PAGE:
Wednesday, February 12, 2020

We're All Working for the Pharaoh. A Buskervilles Jam.

An album preview: Our take on Richard Thompson's "Pharaoh."

We call what we do "Cryptofolk."

It's not a catchy, marketable label because you don't know what it means. Neither do we, it turns out. In fact, as a marketing ploy, it's arguably the worst descriptor we could have come up with.

If we said we're a "folk" ensemble you might disagree.

Or you might ask, "What does 'folk' mean?" And we wouldn't be able to tell you...and we'd be back to where we started. 

And we're not a bluegrass band. Or a country band. Or a jazz band. Or a rock band. I don't think we we're really a jam band, either - but maybe we could be persuaded.       

You tell us. Use nice words, please.

This is what we know:

We lean toward songwriters with literary tendencies (but not always).
We like long, rambling instrumentals that give the players room to explore and interact with one another.
Dan, Phil, and Eddie, are virtuoso listeners who pay close attention and respond to one another and to Marty's vocals.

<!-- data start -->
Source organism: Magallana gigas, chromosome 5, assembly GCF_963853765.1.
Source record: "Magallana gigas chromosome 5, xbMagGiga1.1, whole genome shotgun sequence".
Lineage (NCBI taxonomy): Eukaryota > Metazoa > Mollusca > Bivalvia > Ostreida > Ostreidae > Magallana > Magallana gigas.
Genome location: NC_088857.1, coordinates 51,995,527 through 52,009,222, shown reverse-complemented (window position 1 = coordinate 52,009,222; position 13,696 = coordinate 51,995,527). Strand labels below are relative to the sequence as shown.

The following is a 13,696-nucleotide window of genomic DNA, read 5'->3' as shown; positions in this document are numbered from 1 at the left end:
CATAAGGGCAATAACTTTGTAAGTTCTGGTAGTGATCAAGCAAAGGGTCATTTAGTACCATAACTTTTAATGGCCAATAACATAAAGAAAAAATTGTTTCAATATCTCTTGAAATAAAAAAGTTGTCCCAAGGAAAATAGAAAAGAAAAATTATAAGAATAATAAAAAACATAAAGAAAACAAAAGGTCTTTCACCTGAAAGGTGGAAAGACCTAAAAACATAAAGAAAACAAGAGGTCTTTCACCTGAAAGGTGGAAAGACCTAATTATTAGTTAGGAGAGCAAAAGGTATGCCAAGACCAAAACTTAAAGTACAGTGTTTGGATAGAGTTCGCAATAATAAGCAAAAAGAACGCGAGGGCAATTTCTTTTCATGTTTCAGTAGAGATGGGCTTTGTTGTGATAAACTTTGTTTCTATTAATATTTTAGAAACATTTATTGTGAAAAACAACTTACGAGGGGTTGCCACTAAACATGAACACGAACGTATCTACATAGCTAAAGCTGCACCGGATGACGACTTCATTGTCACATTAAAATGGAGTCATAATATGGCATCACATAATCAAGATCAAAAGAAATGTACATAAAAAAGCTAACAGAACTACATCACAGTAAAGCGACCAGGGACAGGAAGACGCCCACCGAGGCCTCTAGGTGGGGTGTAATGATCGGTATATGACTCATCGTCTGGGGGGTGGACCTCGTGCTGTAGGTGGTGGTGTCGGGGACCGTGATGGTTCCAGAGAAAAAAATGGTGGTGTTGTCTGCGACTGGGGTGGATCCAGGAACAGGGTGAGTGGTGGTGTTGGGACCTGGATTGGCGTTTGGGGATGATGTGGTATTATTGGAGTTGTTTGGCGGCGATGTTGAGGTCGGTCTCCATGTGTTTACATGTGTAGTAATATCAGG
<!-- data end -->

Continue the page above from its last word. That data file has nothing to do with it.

We prefer a transparent, mellow sound that's closer to chamber music (or perhaps "chamber jazz") than rock. 

So for now it's "Cryptofolk."  If you have a better idea, let us know. Comments are free. We get what you pay for.


A Buskervilles version of Bob McDill's "Coyotes"

Bob McDill's "Coyotes," performed by Hound of the Buskervilles. 

Over the years, a number of people have asked why Hound of the Buskervilles has not released an album.

(Yes, we have fact-checked this. Three is a number.)

There are many good reasons why we have not. But we're musicians, so "good reasons" are never good enough for us.  But bad reasons are better than no reasons.

Anyway, we're releasing an album this spring.

This was recorded live in the legendary upstairs living room at "Old Stucco."

The players are: Dan Boone, mandolin; Eddie Hysinger, harp; Phil Ragland, guitar; Marty Rosen, vocals and guitar.

Dan Boone set up the mics (and the lines if anybody wanted to plug in directly to the mixer).

We sat in a circle.... Well, actually it was  more of a lop-sided rectangle, that is is to say, an irregular quadrilateral - which a professional geometer might call a trapezoid. We didn't think to take a picture, because we were living in the moment, and pictures are about connecting the past to the future.

We could see and hear each other. It's the way we like to play music.